The 19-year-old American had a breakout 2019/20 season, making him one of the most highly-rated young full backs in football. Could he be the next Ajax product to make the move to Barça? Let’s look at what he could offer the side.
Born and raised in Almere, Netherlands, Sergiño Dest is still yet to leave the nation in his club career. However, with a Surinamese-American father, he has always represented the United States national team, first at youth level, and now with the senior side. As a result, Ajax’s current 19-year-old promising right-back would become the first American to ever play for Barcelona if he were signed – although youngster Konrad de la Fuente might not be far off.
While no Americans have taken the field for Barça, there have certainly been plenty of former Ajax players. The connection between the two clubs’ style of play has allowed for many successful transfers from Amsterdam to Barcelona, and there are signs to suggest that Sergiño Dest could be next in line. Coming through the Ajax system, Dest is unsurprisingly calm and skillful on the ball, and he excels in the attack. His stats back this up, and show a player who seems to be ready to take the next step in his career.
Immediately, the attacking output of Dest stands out. For xAssists per 90 minutes, or expected assists – a measure of the probability of the shots he assisted resulting in a goal –, Dest was well above the league average at the 77th percentile. His 0.53 key passes per 90, and 1.05 deep completions – passes completed within 20 meters of the opposition goal line – per 90 ranks him even higher.
Where the teenager really stands out is with his 0.7 crosses into the box per 90. This is a truly elite tally, as it puts him just below the 98th percentile of Eredivisie’s full-backs. Clearly, Sergiño Dest is adept with his passing in attacking areas, an important skill to be possessed by a Barcelona full-back.
In terms of his progressive passing, Dest had a very low volume of just 6.84 per 90, but his efficiency with those passes was exceptional, with an 84.62% completion rate. So while he may be looking to add more to this area of his game, he at least shows quality and precision when he does attempt to play a progressive ball.
It is also worth noting that Dest prefers to progress the ball through dribbling and carrying more than most fullbacks. His skill, agility, and confidence are reflected with him coming in at the 95th percentile for dribbles per 90, and the 84th for progressive runs.
Meanwhile, Sergiño’s defensive numbers show a bit more to be worried about. He only completed 8.88 successful defensive actions per 90 last season, putting him in just the 11th percentile for Eredivisie full-backs. Some of this can be excused as Ajax tend to dominate in possession, and thus Dest does less defending than almost any other full back in the league. However, even when accounting for this possession gap, his possession adjusted interceptions per 90 are still below league average – just below the 41st percentile.
The redeeming factor for Dest’s defending is his efficiency. He won 64.29% of his defensive duels, putting him just above the 70th percentile. While his ball winning leaves much to be desired, it is at least encouraging that Dest doesn’t seem to get beat by attackers often.
To summarize, Dest is an incredibly active full back in the attacking third. He puts in a ton of crosses to the penalty area, and gets the ball to his teammates often in good shooting positions. To progress the ball, Dest doesn’t utilize his passing too often, but he is very inefficient when he does. Instead, he is adept at beating defenders and driving the ball forward when he has space. On the defensive side, a weakness of Dest is shown in that he doesn’t win the ball often, but he shows potential as he wins the majority of his duels.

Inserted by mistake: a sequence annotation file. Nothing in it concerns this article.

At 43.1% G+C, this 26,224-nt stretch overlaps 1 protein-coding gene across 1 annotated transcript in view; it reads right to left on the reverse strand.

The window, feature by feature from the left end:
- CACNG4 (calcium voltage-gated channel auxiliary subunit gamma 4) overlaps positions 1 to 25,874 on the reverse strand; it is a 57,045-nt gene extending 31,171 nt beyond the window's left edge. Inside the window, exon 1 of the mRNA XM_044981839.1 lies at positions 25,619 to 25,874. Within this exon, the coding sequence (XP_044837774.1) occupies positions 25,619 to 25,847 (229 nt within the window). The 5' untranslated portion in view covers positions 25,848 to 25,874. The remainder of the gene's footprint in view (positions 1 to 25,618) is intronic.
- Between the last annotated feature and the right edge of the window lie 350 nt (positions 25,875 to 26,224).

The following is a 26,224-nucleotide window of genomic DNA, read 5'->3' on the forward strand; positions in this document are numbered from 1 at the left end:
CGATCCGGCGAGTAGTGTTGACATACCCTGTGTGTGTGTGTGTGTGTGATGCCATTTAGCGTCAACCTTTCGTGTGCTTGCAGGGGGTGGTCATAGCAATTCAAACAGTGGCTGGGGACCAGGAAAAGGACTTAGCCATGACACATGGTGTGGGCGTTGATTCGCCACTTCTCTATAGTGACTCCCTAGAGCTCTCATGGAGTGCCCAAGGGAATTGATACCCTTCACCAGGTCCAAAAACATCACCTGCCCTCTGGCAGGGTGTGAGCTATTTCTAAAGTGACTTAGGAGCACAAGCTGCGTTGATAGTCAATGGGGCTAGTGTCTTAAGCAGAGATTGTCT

To give these stats and Dest’s profile some context, let’s look at Barça’s current right back, Nelson Semedo.
For expected assists, key passes, and crosses into the penalty area, Semedo’s numbers are poor to mediocre, and well below Dest’s. He does have a higher cross completion rate than the American, but considering that it’s still below the league average, and that Dest makes over four times more crosses into the box per 90, that’s not too impressive.
The only attacking attribute where Semedo compares well to Dest is deep completions: Semedo made 1.04 per 90 (84.7th percentile for La Liga full-backs), while Dest made 1.05 per 90 (81.8th percentile for Eredivisie full-backs). Nonetheless, when you recall that Semedo has a far lower tally of expected assists and key passes, you can see that Dest is actually doing more with these completions close to the opposition goal.
The Portuguese bests the American for progressive passes per 90 – 7.37 to 6.84 – but his completion rate on those passes is 10% lower. The two do share at least one similarity: they both stand out more for progressing the ball with dribbling than they do with passing. While Dest was 95th percentile in dribbles and 84th in progressive runs, Semedo was 83rd percentile in dribbles and 91st in progressive runs. Even Semedo’s biggest doubters can’t deny his strength in dribbling, particularly using his pace to burst past opponents. But unfortunately for the former Benfica man, Dest also possesses these qualities.
While it’s hard to deny that Semedo is the safer option of the two defensively, and a more adept ball winner at the moment, Dest’s numbers are still not that far off. Semedo makes just 0.09 more successful defensive actions per 90 and 0.94 more possession adjusted interceptions per 90, while Dest’s win rate on defensive duels is actually higher by 3.15%.
Ultimately, the numbers are on Dest’s side. They show that he can replicate Semedo’s greatest asset, his dribbling while providing much more offensive threat. Semedo probably has the upper hand defensively, but with how the game is played today, full-backs in a bigger side can provide the team with far more value in attack than they do in defense. It’s impossible to not look at these numbers and think of Dest as the better fit for Barça, but the question then becomes whether or not he would be able to replicate this performance if the move was actually made.